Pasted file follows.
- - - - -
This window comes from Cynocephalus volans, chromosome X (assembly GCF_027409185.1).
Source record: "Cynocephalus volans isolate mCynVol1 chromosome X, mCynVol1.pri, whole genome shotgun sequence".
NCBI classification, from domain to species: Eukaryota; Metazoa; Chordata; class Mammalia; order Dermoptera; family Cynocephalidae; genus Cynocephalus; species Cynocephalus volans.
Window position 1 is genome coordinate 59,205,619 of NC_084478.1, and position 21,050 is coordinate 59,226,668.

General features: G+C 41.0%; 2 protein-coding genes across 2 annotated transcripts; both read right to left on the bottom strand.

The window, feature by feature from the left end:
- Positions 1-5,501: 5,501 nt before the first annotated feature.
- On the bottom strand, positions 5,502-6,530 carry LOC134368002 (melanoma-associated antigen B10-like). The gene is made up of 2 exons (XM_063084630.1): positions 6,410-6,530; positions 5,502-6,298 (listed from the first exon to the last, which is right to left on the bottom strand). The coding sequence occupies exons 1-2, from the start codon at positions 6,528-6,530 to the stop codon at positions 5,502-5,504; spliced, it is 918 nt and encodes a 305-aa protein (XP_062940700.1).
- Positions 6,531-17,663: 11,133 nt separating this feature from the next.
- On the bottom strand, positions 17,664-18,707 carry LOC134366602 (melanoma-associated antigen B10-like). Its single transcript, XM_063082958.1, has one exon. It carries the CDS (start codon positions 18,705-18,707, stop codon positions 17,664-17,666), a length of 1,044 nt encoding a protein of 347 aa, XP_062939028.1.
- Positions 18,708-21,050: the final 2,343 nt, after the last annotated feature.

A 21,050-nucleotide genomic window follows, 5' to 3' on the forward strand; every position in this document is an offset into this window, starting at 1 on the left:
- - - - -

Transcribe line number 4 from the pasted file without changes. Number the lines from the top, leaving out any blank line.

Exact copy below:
Window position 1 is genome coordinate 59,205,619 of NC_084478.1, and position 21,050 is coordinate 59,226,668.